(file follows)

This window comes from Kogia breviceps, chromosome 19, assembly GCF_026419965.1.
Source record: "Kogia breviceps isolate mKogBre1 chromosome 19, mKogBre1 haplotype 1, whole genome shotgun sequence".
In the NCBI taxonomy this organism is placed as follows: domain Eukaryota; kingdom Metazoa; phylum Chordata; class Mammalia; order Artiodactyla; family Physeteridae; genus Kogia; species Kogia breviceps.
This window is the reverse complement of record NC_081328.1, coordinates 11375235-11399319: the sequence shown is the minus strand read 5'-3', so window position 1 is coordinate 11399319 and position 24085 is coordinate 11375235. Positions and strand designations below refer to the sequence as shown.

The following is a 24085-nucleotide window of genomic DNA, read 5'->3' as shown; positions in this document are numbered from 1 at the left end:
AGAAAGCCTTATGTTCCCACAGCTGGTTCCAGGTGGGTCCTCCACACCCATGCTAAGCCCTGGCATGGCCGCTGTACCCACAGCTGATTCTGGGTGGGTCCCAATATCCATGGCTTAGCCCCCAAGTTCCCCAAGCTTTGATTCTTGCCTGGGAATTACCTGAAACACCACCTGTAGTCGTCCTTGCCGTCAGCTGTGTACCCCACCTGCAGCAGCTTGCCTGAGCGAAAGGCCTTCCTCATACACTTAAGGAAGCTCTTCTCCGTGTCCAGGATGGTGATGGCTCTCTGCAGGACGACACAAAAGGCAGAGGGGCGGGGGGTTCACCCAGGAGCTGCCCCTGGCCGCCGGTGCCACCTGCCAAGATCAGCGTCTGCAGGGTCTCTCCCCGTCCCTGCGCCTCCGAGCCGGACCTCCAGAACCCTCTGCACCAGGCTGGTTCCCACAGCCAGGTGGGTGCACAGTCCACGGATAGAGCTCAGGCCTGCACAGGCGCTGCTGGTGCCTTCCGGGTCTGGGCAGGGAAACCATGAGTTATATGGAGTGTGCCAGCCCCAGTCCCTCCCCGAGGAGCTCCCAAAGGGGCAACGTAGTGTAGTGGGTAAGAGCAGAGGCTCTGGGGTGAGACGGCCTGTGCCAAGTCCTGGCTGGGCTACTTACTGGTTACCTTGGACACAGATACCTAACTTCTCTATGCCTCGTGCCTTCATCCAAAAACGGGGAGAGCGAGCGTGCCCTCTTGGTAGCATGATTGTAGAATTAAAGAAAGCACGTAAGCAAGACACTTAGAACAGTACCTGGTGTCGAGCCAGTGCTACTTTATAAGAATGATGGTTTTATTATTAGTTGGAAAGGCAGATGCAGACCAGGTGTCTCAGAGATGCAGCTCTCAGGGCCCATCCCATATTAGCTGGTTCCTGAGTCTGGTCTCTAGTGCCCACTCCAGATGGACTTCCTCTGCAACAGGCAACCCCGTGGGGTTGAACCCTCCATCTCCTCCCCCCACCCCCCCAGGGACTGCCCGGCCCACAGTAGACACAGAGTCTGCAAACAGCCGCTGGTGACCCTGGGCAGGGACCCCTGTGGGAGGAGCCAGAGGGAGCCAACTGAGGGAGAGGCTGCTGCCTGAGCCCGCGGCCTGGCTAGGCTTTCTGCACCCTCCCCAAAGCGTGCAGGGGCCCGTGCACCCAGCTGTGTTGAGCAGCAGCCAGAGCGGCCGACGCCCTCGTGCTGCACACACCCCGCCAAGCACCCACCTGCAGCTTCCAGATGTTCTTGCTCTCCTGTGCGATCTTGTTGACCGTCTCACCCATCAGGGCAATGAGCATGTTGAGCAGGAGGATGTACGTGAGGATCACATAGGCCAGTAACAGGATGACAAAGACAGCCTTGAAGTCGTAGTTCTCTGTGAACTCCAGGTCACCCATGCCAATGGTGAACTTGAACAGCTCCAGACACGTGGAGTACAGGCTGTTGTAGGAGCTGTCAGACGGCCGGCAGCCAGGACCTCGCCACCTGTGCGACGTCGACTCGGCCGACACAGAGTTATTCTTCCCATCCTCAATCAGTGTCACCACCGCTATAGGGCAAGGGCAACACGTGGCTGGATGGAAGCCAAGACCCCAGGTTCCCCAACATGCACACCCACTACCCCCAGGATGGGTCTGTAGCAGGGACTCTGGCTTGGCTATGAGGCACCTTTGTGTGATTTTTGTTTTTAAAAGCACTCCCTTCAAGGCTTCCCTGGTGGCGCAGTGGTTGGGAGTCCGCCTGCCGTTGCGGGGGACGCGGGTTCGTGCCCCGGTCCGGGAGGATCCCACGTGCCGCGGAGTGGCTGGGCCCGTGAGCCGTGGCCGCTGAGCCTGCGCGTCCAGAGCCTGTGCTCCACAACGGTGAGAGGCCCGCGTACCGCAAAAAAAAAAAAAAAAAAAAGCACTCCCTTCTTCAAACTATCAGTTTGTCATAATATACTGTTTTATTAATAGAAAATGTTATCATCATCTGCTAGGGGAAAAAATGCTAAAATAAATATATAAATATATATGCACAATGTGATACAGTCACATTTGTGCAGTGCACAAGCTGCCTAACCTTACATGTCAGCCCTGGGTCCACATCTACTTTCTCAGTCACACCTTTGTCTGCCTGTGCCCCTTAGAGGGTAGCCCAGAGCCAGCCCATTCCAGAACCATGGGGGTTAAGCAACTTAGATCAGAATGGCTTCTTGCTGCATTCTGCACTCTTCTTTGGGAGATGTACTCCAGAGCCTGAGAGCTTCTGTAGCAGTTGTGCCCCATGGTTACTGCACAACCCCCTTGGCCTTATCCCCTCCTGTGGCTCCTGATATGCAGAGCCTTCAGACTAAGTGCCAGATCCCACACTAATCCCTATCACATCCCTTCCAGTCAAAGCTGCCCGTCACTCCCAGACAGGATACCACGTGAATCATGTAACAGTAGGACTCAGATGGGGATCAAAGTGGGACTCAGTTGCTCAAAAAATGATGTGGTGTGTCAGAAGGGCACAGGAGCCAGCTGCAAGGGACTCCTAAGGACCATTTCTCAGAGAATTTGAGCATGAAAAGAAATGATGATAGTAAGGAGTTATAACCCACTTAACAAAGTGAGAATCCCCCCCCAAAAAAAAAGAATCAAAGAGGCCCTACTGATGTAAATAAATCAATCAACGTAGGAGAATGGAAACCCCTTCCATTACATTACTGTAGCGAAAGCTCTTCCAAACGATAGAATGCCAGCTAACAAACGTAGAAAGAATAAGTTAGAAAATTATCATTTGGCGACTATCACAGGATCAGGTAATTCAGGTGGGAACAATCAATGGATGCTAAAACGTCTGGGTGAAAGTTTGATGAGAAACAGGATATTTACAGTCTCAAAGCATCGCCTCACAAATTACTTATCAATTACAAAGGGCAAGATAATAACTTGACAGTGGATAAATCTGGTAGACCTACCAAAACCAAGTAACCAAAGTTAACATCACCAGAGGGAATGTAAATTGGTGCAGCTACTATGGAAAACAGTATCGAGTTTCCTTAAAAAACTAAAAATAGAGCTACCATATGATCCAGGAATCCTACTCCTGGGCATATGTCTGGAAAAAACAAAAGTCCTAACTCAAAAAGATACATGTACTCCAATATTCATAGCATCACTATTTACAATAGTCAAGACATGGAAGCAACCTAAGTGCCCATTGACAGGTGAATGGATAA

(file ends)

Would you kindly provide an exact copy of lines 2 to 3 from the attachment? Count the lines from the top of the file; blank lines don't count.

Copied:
Source record: "Kogia breviceps isolate mKogBre1 chromosome 19, mKogBre1 haplotype 1, whole genome shotgun sequence".
In the NCBI taxonomy this organism is placed as follows: domain Eukaryota; kingdom Metazoa; phylum Chordata; class Mammalia; order Artiodactyla; family Physeteridae; genus Kogia; species Kogia breviceps.